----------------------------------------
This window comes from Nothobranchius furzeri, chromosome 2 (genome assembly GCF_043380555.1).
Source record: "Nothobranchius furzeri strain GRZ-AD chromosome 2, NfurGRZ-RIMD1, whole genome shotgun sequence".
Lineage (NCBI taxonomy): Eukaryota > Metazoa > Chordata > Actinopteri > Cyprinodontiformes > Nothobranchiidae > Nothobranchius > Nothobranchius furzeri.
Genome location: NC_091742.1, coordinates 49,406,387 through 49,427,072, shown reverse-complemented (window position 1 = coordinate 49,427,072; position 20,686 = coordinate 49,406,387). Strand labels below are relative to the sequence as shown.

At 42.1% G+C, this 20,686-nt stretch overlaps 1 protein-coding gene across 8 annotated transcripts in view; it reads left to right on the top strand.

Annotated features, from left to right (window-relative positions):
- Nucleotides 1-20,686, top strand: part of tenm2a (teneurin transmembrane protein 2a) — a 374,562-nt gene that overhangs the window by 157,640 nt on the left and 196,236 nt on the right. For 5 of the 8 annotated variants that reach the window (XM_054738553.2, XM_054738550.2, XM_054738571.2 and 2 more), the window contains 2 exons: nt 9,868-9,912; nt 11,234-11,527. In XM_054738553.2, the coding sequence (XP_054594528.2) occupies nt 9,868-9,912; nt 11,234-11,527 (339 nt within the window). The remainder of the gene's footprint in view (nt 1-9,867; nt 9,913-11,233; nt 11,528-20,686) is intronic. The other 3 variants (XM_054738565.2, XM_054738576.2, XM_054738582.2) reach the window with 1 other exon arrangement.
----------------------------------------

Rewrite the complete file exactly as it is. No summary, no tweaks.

This window comes from Nothobranchius furzeri, chromosome 2 (genome assembly GCF_043380555.1).
Source record: "Nothobranchius furzeri strain GRZ-AD chromosome 2, NfurGRZ-RIMD1, whole genome shotgun sequence".
Lineage (NCBI taxonomy): Eukaryota > Metazoa > Chordata > Actinopteri > Cyprinodontiformes > Nothobranchiidae > Nothobranchius > Nothobranchius furzeri.
Genome location: NC_091742.1, coordinates 49,406,387 through 49,427,072, shown reverse-complemented (window position 1 = coordinate 49,427,072; position 20,686 = coordinate 49,406,387). Strand labels below are relative to the sequence as shown.

At 42.1% G+C, this 20,686-nt stretch overlaps 1 protein-coding gene across 8 annotated transcripts in view; it reads left to right on the top strand.

Annotated features, from left to right (window-relative positions):
- Nucleotides 1-20,686, top strand: part of tenm2a (teneurin transmembrane protein 2a) — a 374,562-nt gene that overhangs the window by 157,640 nt on the left and 196,236 nt on the right. For 5 of the 8 annotated variants that reach the window (XM_054738553.2, XM_054738550.2, XM_054738571.2 and 2 more), the window contains 2 exons: nt 9,868-9,912; nt 11,234-11,527. In XM_054738553.2, the coding sequence (XP_054594528.2) occupies nt 9,868-9,912; nt 11,234-11,527 (339 nt within the window). The remainder of the gene's footprint in view (nt 1-9,867; nt 9,913-11,233; nt 11,528-20,686) is intronic. The other 3 variants (XM_054738565.2, XM_054738576.2, XM_054738582.2) reach the window with 1 other exon arrangement.